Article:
DISCLOSURE: This was provided for free as a review unit from HyperX, this does not affect my opinion in any way.
Last year I wrote up a review on the HyperX Cloud II, which I had almost nothing but praise for due to its comfort, sound quality, build quality, and functionality. HyperX has recently provided us with their new Cloud Stinger: a gaming headset for those on a budget. At $50 USD, it’s definitely one of the cheaper headsets on the market, so you’d have to wonder if it’s worth it, or if you should go for a more expensive one. I will be comparing this primarily to the Cloud II, as it is the only other headset I’ve written a review on.
When I talked with HyperX at PAX West, they told me the two things that they wanted to focus on with this headset were comfort and sound quality. I can easily say they’ve succeeded in making it extremely comfortable, as there have been several occasions that I’ve worn it for hours and completely forgot I was wearing a headset. The memory foam on the ears feels just as good if not better than the foam on the Cloud II, and the cushion on the top isn’t bad either. As with any good headset, it’s adjustable in size, so you can lengthen the ear cuffs if needed, not that I ever really had to do that since I don’t exactly have a huge head.
The plastic it’s made out of was pretty clearly a way to cut costs in manufacturing and for the end price, but it doesn’t feel low quality in any way. The Cloud II had a strong frame to it with metal lining and very high quality plastic, while the Stinger is entirely plastic with a flexible rubberized microphone. Unlike the Cloud II, the microphone isn’t removable, so to turn it on you simply have to bring it down from the vertical position and put it in front of your mouth.
The one complaint I have about the feel of it is that the cable is rubber instead of braided threads. The Cloud II had a very nice braided cable that never got stuck on anything, whereas the rubber cable will potentially get caught on clothes or a keyboard depending on how you route the cable to your PC (or controller).
While it lacks the 7.1 virtual surround sound that the Cloud II has, it doesn’t sound any worse at all. The sound in this headset is phenomenal for a budget pair, and will fulfill or surpass any expectations of it. When they said this was one of the things they wanted to focus on, they weren’t exaggerating, it’s great. There’s not a lot that can really be said otherwise, as I can’t put the headphone on you and have you hear for yourself, but believe me when I say they’re worth the price for the sound alone.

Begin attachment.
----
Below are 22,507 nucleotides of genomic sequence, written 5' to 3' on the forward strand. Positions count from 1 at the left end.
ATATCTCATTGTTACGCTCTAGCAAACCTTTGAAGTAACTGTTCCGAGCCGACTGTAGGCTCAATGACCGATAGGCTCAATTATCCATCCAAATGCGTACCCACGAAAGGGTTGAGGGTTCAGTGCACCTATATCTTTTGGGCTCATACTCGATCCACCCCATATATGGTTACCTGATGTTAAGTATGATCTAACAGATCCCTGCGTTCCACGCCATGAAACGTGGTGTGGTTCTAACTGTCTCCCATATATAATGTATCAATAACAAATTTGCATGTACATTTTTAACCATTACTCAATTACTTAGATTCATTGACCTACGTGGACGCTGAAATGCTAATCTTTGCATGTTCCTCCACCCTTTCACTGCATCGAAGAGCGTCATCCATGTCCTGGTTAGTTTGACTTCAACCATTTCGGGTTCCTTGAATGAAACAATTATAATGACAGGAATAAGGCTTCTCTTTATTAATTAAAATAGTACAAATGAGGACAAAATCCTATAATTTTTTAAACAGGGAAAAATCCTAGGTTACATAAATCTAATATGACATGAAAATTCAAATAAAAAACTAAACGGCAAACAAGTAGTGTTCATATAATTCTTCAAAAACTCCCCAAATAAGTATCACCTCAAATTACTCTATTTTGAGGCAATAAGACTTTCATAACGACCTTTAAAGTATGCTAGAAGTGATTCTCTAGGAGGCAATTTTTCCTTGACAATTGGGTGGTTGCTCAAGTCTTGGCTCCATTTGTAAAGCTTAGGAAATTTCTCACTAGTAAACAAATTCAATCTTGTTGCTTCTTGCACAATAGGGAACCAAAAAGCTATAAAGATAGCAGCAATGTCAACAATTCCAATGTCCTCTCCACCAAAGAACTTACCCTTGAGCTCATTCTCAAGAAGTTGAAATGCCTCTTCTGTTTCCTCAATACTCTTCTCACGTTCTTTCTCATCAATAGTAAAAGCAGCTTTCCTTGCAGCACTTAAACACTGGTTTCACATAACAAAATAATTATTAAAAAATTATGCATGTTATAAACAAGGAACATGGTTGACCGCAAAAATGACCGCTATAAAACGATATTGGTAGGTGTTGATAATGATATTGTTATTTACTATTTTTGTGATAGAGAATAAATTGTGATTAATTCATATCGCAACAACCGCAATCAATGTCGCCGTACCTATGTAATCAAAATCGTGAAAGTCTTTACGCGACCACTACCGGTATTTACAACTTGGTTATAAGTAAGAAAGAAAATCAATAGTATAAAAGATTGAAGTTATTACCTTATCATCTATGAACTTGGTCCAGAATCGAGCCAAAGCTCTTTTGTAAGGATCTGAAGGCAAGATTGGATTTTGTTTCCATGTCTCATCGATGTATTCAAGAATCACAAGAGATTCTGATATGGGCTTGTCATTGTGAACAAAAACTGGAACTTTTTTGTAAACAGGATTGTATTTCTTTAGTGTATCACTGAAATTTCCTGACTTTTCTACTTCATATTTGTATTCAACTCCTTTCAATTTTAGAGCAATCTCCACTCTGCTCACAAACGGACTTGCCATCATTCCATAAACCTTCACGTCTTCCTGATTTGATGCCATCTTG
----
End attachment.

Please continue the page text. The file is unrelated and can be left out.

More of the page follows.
While the Cloud II was better for portability, the Stinger isn’t far below it. Unlike the Cloud II, you are able to turn the ear cuffs to rest them on your shoulders, or fit it into a bag in order to carry it around. I would have preferred some other kind of case for it than the box it came with, like the bag that the Cloud II has, but if you’re not going to be carrying it around much it doesn’t really matter.
If there’s one thing that really bugs me about this headset, it’s that it’s line-in audio rather than USB. As you can see in the picture above, it has two ends, one for the mic and one for the headphones. It doesn’t make the sound quality any lower, but it can cause some functionality issues depending on your audio setup. For example, my speakers are line-in and plug in on the back of my PC, but there are still the headphone and microphone ports on the front. If you try to have both plugged in at the same time though, they both may not work without messing around with some settings in the audio driver interface for your motherboard. Luckily that is a breakaway cable, and the one that’s directly connected to the headset has the audio and mic in one thing, so that makes it easier to plug into a controller for a console, or into a laptop that only has the one port. But more importantly, I’m able to plug it into the USB adapter that came with the Cloud II.
There are absolutely things that hold the Stinger back from being as good as the Cloud II, but at half the price, it’s beyond worth it. It’s a fantastic headset for $50, and if you’re on a budget, or you just don’t want to spend that much on a headset, I can’t recommend this enough. It’s become the headset I primarily use whenever I’m on my computer, while the Cloud II has become dedicated to VR audio. So if you’re in the market for a new headset, definitely look into this one.